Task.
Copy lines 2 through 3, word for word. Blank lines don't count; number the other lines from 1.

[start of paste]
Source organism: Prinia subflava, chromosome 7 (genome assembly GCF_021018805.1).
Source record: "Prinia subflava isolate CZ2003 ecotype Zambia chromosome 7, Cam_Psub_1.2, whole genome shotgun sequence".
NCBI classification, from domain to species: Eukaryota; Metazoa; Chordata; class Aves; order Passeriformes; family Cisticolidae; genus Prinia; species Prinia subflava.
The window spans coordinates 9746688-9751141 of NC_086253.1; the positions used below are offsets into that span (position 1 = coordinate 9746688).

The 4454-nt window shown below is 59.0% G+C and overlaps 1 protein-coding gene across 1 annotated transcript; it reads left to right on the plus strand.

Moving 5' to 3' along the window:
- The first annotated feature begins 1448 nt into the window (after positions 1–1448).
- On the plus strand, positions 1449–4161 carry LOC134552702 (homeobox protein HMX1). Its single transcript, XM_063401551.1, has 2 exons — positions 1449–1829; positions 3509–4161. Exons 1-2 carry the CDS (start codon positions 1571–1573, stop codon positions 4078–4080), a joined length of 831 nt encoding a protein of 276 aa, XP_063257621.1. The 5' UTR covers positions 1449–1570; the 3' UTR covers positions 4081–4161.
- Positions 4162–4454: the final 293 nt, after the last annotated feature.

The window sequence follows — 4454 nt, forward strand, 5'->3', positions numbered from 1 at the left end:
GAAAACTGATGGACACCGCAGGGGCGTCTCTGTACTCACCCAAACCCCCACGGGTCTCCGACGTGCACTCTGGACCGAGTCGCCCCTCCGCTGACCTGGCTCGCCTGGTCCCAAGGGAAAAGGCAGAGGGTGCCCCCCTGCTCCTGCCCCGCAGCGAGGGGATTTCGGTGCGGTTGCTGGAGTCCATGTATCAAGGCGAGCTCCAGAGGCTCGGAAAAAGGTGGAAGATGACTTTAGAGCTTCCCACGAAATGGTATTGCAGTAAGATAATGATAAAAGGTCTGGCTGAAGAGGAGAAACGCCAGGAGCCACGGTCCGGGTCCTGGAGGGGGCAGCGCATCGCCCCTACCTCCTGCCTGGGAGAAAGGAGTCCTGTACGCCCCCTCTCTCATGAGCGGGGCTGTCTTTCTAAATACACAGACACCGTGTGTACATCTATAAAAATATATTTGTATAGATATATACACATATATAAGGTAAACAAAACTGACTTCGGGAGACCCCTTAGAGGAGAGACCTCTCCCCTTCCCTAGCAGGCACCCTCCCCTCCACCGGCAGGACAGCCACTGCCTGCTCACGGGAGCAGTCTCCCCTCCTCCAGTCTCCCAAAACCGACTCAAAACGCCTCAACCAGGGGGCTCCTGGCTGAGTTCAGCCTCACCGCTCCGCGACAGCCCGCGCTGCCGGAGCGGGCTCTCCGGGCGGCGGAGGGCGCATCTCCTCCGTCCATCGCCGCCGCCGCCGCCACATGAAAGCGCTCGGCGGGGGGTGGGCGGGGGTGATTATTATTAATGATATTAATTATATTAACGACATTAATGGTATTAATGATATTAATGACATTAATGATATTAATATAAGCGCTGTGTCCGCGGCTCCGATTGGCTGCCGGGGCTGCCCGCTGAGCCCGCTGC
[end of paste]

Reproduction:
Source record: "Prinia subflava isolate CZ2003 ecotype Zambia chromosome 7, Cam_Psub_1.2, whole genome shotgun sequence".
NCBI classification, from domain to species: Eukaryota; Metazoa; Chordata; class Aves; order Passeriformes; family Cisticolidae; genus Prinia; species Prinia subflava.